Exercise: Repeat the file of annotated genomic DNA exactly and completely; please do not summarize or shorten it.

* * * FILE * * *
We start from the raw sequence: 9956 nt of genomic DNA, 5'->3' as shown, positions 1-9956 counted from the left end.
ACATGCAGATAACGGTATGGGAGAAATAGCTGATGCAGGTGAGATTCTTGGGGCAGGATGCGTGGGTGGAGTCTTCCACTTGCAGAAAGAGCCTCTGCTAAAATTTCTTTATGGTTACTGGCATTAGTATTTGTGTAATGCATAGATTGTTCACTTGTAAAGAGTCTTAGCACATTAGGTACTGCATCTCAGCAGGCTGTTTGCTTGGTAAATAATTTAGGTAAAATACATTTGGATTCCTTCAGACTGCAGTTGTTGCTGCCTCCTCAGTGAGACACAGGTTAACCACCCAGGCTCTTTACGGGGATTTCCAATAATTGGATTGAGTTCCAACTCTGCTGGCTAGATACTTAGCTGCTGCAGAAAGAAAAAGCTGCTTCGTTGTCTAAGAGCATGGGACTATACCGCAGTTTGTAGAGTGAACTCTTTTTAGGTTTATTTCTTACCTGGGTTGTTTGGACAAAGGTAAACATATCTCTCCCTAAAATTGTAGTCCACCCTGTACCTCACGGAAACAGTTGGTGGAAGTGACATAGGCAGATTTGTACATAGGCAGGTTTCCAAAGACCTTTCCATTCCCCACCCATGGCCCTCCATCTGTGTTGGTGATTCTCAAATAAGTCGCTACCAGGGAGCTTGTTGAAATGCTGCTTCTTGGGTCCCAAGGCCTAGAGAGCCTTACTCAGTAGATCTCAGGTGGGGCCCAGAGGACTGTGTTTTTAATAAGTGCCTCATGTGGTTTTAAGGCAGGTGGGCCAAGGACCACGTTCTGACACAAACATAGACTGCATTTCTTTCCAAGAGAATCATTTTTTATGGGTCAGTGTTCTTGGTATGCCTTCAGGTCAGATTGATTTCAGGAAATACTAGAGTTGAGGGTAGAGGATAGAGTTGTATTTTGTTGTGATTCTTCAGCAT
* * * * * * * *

We start from the raw sequence: 9956 nt of genomic DNA, 5'->3' as shown, positions 1-9956 counted from the left end.
ACATGCAGATAACGGTATGGGAGAAATAGCTGATGCAGGTGAGATTCTTGGGGCAGGATGCGTGGGTGGAGTCTTCCACTTGCAGAAAGAGCCTCTGCTAAAATTTCTTTATGGTTACTGGCATTAGTATTTGTGTAATGCATAGATTGTTCACTTGTAAAGAGTCTTAGCACATTAGGTACTGCATCTCAGCAGGCTGTTTGCTTGGTAAATAATTTAGGTAAAATACATTTGGATTCCTTCAGACTGCAGTTGTTGCTGCCTCCTCAGTGAGACACAGGTTAACCACCCAGGCTCTTTACGGGGATTTCCAATAATTGGATTGAGTTCCAACTCTGCTGGCTAGATACTTAGCTGCTGCAGAAAGAAAAAGCTGCTTCGTTGTCTAAGAGCATGGGACTATACCGCAGTTTGTAGAGTGAACTCTTTTTAGGTTTATTTCTTACCTGGGTTGTTTGGACAAAGGTAAACATATCTCTCCCTAAAATTGTAGTCCACCCTGTACCTCACGGAAACAGTTGGTGGAAGTGACATAGGCAGATTTGTACATAGGCAGGTTTCCAAAGACCTTTCCATTCCCCACCCATGGCCCTCCATCTGTGTTGGTGATTCTCAAATAAGTCGCTACCAGGGAGCTTGTTGAAATGCTGCTTCTTGGGTCCCAAGGCCTAGAGAGCCTTACTCAGTAGATCTCAGGTGGGGCCCAGAGGACTGTGTTTTTAATAAGTGCCTCATGTGGTTTTAAGGCAGGTGGGCCAAGGACCACGTTCTGACACAAACATAGACTGCATTTCTTTCCAAGAGAATCATTTTTTATGGGTCAGTGTTCTTGGTATGCCTTCAGGTCAGATTGATTTCAGGAAATACTAGAGTTGAGGGTAGAGGATAGAGTTGTATTTTGTTGTGATTCTTCAGCAT